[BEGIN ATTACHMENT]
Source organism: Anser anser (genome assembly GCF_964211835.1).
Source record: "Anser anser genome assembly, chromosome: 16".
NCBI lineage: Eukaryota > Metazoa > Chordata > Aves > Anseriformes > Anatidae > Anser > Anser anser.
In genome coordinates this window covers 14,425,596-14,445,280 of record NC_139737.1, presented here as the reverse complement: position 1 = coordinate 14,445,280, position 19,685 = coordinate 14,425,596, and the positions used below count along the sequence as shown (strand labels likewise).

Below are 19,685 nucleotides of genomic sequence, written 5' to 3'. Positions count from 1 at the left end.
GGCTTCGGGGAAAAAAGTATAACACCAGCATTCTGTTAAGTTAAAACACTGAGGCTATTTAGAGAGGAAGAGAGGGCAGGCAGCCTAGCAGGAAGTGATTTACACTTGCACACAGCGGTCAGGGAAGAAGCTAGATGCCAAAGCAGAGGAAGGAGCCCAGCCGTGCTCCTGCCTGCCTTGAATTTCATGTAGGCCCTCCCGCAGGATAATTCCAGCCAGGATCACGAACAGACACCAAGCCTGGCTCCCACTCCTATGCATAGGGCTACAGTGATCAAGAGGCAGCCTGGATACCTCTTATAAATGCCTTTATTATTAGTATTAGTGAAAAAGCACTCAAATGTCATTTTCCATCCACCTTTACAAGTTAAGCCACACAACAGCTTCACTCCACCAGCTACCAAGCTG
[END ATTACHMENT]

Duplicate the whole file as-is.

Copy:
Source organism: Anser anser (genome assembly GCF_964211835.1).
Source record: "Anser anser genome assembly, chromosome: 16".
NCBI lineage: Eukaryota > Metazoa > Chordata > Aves > Anseriformes > Anatidae > Anser > Anser anser.
In genome coordinates this window covers 14,425,596-14,445,280 of record NC_139737.1, presented here as the reverse complement: position 1 = coordinate 14,445,280, position 19,685 = coordinate 14,425,596, and the positions used below count along the sequence as shown (strand labels likewise).

Below are 19,685 nucleotides of genomic sequence, written 5' to 3'. Positions count from 1 at the left end.
GGCTTCGGGGAAAAAAGTATAACACCAGCATTCTGTTAAGTTAAAACACTGAGGCTATTTAGAGAGGAAGAGAGGGCAGGCAGCCTAGCAGGAAGTGATTTACACTTGCACACAGCGGTCAGGGAAGAAGCTAGATGCCAAAGCAGAGGAAGGAGCCCAGCCGTGCTCCTGCCTGCCTTGAATTTCATGTAGGCCCTCCCGCAGGATAATTCCAGCCAGGATCACGAACAGACACCAAGCCTGGCTCCCACTCCTATGCATAGGGCTACAGTGATCAAGAGGCAGCCTGGATACCTCTTATAAATGCCTTTATTATTAGTATTAGTGAAAAAGCACTCAAATGTCATTTTCCATCCACCTTTACAAGTTAAGCCACACAACAGCTTCACTCCACCAGCTACCAAGCTG